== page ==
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How to Strengthen Your Persuasion Skills

Every change initiative, big or small, requires persuasion to embrace a change.

One of the main ingredients of effective leadership is the ability to implement change strategically in order to forge the company and its people in the right direction. Moreover, on your leadership journey, you would have to make unpopular decisions and still inspire, motivate, and garner acceptance from adversaries, cynics, and maybe even resistors. In a time when we are all experiencing unprecedented change—with many employees dealing with change fatigue, added to the fact that many change initiatives fail—how do you, as a leader, successfully persuade others to not only believe in your decisions, but also assist you in fulfilling your vision?

How to Successfully Persuade Others
  1. Show the Data: Make sure your need for change is rooted in empirical evidence. You could do an organizational assessment to determine what needs to be improved upon. You could show numbers of dwindling profits. This step is crucial as it will assist you in guiding conversations with others.
  2. Stay Grounded to Surface Objections: You now have the facts that show the need for change. It is important to remain humble as a leader while trying to convince others of the need for change and adopting your approach for change. (See our prior article on humble leadership here). Seek to genuinely understand the perspective and identify the root of resistance of others, especially the critics, cynics, and resistors. Once you understand their objections, you can formulate specific ways to bring them on board.
  3. Plan Ahead: In change management, you will not be able to bring every detractor to the table. The goal is to bring enough champions, bystanders, and detractors to the table to get the ball rolling and sustain momentum. Once your plans have been refined based on feedback from others, the next important step is to remove roadblocks identified and plan for any potential roadblocks that may come up along the way.

Slowness to change usually means fear of the new. – Philip Crosby

Tips for Swaying Skeptics
  1. For the logical skeptic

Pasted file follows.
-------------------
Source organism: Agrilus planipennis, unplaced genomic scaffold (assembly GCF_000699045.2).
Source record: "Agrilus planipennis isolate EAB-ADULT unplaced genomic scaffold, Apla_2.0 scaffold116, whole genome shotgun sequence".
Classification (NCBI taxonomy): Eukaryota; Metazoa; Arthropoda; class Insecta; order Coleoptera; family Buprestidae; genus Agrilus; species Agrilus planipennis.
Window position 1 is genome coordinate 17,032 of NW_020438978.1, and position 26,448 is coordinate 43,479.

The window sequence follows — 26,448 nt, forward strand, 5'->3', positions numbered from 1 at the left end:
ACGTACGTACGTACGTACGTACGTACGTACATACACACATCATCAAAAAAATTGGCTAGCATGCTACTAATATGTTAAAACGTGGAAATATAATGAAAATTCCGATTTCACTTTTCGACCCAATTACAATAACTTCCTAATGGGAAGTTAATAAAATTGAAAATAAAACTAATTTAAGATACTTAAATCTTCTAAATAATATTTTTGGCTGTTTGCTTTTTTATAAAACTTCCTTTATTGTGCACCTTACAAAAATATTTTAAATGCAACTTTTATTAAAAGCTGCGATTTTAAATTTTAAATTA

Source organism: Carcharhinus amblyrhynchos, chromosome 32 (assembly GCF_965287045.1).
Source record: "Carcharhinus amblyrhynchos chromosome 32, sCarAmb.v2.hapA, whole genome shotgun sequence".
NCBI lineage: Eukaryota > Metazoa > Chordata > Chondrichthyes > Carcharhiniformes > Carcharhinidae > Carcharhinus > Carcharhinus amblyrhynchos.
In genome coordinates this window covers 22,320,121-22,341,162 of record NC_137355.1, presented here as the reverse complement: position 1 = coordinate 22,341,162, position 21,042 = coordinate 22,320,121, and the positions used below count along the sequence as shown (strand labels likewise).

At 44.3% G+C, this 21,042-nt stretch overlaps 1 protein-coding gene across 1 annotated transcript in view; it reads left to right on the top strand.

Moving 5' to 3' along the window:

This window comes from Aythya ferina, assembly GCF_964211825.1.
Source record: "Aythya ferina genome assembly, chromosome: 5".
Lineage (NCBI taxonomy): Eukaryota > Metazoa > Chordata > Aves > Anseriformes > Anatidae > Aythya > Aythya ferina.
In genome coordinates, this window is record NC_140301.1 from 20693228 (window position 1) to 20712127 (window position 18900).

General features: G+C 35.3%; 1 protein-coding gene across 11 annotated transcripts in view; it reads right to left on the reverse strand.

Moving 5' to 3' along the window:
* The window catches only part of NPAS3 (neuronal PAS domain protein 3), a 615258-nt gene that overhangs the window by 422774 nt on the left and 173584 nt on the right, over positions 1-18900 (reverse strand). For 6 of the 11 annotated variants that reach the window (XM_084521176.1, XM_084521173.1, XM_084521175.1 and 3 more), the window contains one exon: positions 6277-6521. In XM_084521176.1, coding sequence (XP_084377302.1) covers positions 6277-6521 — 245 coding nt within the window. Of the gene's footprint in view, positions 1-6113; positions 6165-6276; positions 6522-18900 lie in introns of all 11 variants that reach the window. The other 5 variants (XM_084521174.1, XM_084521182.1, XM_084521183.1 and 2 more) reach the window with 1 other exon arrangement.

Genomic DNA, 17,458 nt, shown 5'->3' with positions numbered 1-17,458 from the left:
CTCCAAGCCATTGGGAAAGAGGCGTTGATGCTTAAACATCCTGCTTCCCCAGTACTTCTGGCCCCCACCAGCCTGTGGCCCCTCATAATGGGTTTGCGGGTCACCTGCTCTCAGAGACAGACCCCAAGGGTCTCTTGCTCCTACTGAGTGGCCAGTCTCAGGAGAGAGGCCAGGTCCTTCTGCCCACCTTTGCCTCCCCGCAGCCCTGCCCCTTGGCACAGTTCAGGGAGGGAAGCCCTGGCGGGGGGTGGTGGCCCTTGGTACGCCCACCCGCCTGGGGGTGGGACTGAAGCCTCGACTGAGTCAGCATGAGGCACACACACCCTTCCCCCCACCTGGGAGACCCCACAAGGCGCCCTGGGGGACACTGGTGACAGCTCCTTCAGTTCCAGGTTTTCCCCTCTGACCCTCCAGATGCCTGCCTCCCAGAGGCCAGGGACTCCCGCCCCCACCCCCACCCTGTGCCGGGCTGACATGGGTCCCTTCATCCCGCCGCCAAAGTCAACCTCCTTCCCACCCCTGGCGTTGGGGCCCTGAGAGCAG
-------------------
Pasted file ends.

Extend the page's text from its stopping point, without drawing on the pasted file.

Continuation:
For individuals who believe your argument or plan is logically flawed, a great strategy could be having conversations with them rooted in reasoning and values. Keeping emotions at bay, bring to the conversations sound arguments and supporting evidence, and you may just be able to win them over. Many disagreements are about beliefs (ex. technology is good or bad, leaders are born or developed), but we typically have some similar values (ex. family, community, honesty, etc.).

  1. For the impassioned skeptic

Sometimes the change you would like to implement is centered around social issues, or the impassioned skeptic may not have the best perception or relationship with you. Maybe you are a new leader, and this individual still feels loyal to your predecessor. In cases such as these, it is important to take time out, genuinely build rapport with them, and understand their perspective. This takes time and remember to sustain the relationship after the change initiative ends.

To improve is to change; to be perfect is to change often. – Winston Churchill

Speaking of persuasion, do you have an unpersuadable boss that you have tried and failed to persuade? Reach out to us to learn some tips on how to do this.

By Shirley Godwin, M.S.


Book Resources

  1. Influence: The Psychology of Persuasion by Robert Cialdini Cialdini talks about why people say “YES” and how to persuade them to get there. He talks about his 6 Principles of Influence in this book.
  1. Drive: The Surprising Truth About What Motivates Us by Daniel H. Pink This book speaks on our motivations for doing what we do, the incentives to leverage in helping others to change, and how to go from compliance to real engagement.
  1. Lead with a Story: A Guide to Crafting Business Narratives That Captivate, Convince, and Inspire by Paul Smith This how-to guidebook shows readers how powerful stories can help define culture and values, engender creativity and innovation, foster collaboration, build relationships, provide coaching and feedback, and lead change.